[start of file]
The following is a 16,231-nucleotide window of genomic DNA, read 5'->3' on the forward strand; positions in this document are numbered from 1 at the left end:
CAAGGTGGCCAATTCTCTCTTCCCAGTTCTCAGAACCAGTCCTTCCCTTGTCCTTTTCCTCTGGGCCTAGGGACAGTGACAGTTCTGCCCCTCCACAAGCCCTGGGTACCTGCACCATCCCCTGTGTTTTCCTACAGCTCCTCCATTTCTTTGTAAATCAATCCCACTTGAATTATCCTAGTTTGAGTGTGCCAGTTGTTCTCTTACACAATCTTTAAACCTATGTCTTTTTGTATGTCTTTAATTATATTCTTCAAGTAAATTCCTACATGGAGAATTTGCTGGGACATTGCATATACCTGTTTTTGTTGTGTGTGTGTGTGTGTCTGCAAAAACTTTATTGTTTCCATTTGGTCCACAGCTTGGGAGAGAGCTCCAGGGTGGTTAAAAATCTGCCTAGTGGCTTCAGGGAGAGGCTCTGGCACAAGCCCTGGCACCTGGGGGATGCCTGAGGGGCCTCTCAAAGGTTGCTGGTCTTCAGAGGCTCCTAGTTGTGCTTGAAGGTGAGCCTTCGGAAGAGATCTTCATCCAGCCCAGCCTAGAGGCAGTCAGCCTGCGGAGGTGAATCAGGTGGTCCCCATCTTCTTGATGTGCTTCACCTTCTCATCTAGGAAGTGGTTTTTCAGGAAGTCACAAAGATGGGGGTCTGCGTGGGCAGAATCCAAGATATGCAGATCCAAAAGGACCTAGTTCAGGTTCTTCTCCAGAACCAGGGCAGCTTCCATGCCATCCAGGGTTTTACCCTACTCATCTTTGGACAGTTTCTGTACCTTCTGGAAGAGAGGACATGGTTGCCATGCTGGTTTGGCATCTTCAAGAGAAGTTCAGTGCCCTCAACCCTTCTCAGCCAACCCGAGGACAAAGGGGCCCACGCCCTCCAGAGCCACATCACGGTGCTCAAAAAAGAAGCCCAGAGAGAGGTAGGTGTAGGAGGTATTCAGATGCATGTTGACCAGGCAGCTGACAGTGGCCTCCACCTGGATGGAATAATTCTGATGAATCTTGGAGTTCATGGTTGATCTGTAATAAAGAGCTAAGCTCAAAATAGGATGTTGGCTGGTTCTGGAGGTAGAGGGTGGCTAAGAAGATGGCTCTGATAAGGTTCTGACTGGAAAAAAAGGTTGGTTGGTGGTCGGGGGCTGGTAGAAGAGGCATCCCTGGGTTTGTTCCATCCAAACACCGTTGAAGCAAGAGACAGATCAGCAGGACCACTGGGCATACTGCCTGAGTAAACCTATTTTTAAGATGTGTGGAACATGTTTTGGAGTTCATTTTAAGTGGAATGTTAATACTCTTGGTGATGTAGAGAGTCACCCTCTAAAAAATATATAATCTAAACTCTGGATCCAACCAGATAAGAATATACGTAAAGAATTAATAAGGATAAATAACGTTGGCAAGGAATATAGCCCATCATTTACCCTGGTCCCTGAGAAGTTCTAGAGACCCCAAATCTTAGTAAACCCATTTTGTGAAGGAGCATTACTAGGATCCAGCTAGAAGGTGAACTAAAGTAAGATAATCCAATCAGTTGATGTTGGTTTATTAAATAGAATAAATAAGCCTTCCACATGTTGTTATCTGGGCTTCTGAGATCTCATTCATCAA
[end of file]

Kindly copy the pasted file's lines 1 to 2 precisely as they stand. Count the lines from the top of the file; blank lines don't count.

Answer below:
The following is a 16,231-nucleotide window of genomic DNA, read 5'->3' on the forward strand; positions in this document are numbered from 1 at the left end:
CAAGGTGGCCAATTCTCTCTTCCCAGTTCTCAGAACCAGTCCTTCCCTTGTCCTTTTCCTCTGGGCCTAGGGACAGTGACAGTTCTGCCCCTCCACAAGCCCTGGGTACCTGCACCATCCCCTGTGTTTTCCTACAGCTCCTCCATTTCTTTGTAAATCAATCCCACTTGAATTATCCTAGTTTGAGTGTGCCAGTTGTTCTCTTACACAATCTTTAAACCTATGTCTTTTTGTATGTCTTTAATTATATTCTTCAAGTAAATTCCTACATGGAGAATTTGCTGGGACATTGCATATACCTGTTTTTGTTGTGTGTGTGTGTGTGTCTGCAAAAACTTTATTGTTTCCATTTGGTCCACAGCTTGGGAGAGAGCTCCAGGGTGGTTAAAAATCTGCCTAGTGGCTTCAGGGAGAGGCTCTGGCACAAGCCCTGGCACCTGGGGGATGCCTGAGGGGCCTCTCAAAGGTTGCTGGTCTTCAGAGGCTCCTAGTTGTGCTTGAAGGTGAGCCTTCGGAAGAGATCTTCATCCAGCCCAGCCTAGAGGCAGTCAGCCTGCGGAGGTGAATCAGGTGGTCCCCATCTTCTTGATGTGCTTCACCTTCTCATCTAGGAAGTGGTTTTTCAGGAAGTCACAAAGATGGGGGTCTGCGTGGGCAGAATCCAAGATATGCAGATCCAAAAGGACCTAGTTCAGGTTCTTCTCCAGAACCAGGGCAGCTTCCATGCCATCCAGGGTTTTACCCTACTCATCTTTGGACAGTTTCTGTACCTTCTGGAAGAGAGGACATGGTTGCCATGCTGGTTTGGCATCTTCAAGAGAAGTTCAGTGCCCTCAACCCTTCTCAGCCAACCCGAGGACAAAGGGGCCCACGCCCTCCAGAGCCACATCACGGTGCTCAAAAAAGAAGCCCAGAGAGAGGTAGGTGTAGGAGGTATTCAGATGCATGTTGACCAGGCAGCTGACAGTGGCCTCCACCTGGATGGAATAATTCTGATGAATCTTGGAGTTCATGGTTGATCTGTAATAAAGAGCTAAGCTCAAAATAGGATGTTGGCTGGTTCTGGAGGTAGAGGGTGGCTAAGAAGATGGCTCTGATAAGGTTCTGACTGGAAAAAAAGGTTGGTTGGTGGTCGGGGGCTGGTAGAAGAGGCATCCCTGGGTTTGTTCCATCCAAACACCGTTGAAGCAAGAGACAGATCAGCAGGACCACTGGGCATACTGCCTGAGTAAACCTATTTTTAAGATGTGTGGAACATGTTTTGGAGTTCATTTTAAGTGGAATGTTAATACTCTTGGTGATGTAGAGAGTCACCCTCTAAAAAATATATAATCTAAACTCTGGATCCAACCAGATAAGAATATACGTAAAGAATTAATAAGGATAAATAACGTTGGCAAGGAATATAGCCCATCATTTACCCTGGTCCCTGAGAAGTTCTAGAGACCCCAAATCTTAGTAAACCCATTTTGTGAAGGAGCATTACTAGGATCCAGCTAGAAGGTGAACTAAAGTAAGATAATCCAATCAGTTGATGTTGGTTTATTAAATAGAATAAATAAGCCTTCCACATGTTGTTATCTGGGCTTCTGAGATCTCATTCATCAA